Possibly not the most obvious learning from a team building exercise but one which is super useful – ask questions.
We often notice the lack of questions, especially during the briefing. Despite advising the team members that they can ask anything they like, there are usually few questions. It seems especially strange as the activity is new to 95% of people meaning any hierarchy is removed.
One reason may be that the team members are more excited about the exercise in the field than staying in the briefing area to ask questions. Everyone is really keen to have a go at herding sheep and the questions can wait!
And to an extent this does play out. Participants ask a few more questions whilst re-grouping in the field. They’ve had a few attempts, it’s not worked out, so the obvious questions arise, such as:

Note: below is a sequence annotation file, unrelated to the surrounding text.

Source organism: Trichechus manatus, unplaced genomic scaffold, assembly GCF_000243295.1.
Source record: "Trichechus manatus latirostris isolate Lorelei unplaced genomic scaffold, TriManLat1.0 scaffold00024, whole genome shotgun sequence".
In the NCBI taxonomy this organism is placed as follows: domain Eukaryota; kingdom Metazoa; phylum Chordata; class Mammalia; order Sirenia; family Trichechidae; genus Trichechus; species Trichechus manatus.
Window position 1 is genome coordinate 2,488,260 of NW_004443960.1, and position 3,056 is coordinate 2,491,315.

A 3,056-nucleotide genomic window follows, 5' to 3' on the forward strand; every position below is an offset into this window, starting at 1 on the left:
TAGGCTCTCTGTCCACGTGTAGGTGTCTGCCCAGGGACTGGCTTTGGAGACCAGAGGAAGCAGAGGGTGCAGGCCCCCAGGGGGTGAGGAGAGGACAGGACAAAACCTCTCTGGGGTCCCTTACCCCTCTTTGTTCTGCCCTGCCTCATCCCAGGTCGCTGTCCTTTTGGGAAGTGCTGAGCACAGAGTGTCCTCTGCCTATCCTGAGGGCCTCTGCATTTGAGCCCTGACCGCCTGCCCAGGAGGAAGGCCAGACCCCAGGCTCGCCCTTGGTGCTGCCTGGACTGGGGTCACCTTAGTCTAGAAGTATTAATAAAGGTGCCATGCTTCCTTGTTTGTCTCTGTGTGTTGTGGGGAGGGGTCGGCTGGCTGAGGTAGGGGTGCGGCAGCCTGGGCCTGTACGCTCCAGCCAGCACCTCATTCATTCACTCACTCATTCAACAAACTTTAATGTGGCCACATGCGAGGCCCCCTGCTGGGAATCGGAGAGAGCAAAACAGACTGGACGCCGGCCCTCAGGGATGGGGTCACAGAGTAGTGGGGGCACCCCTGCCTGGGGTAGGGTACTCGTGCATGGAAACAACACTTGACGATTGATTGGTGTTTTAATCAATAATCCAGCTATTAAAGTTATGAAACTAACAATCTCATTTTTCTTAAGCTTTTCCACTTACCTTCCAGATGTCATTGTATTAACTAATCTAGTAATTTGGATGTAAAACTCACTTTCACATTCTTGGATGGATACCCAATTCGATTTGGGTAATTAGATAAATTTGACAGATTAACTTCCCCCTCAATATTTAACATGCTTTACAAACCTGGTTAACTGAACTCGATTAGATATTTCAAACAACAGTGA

“What are we doing wrong?”
“What would you do?”
“Does any team actually succeed in getting the sheep in the pen?” (the most common one!)
As the saying goes: there’s no such thing as a stupid question. Chances are that if it’s in one person’s mind, it will be in someone else’s too. Yet they may not have the courage or confidence to ask it out loud.
Unsurprisingly less assertive team members prefer to ask the expert one-to-one, rather than within a group setting. It’s then interesting to see how they choose to use the information gleaned when they are reunited with their colleagues.
Paul Warriner, The Recognition Coach, is in conversation with Chris Farnsworth, Head Shepherd and founder of Raising the Baa. In this episode they ponder on the apparent reticence to ask questions and the frequent assumptions made as a consequence.
Enjoy – and thank ewe for listening 🙂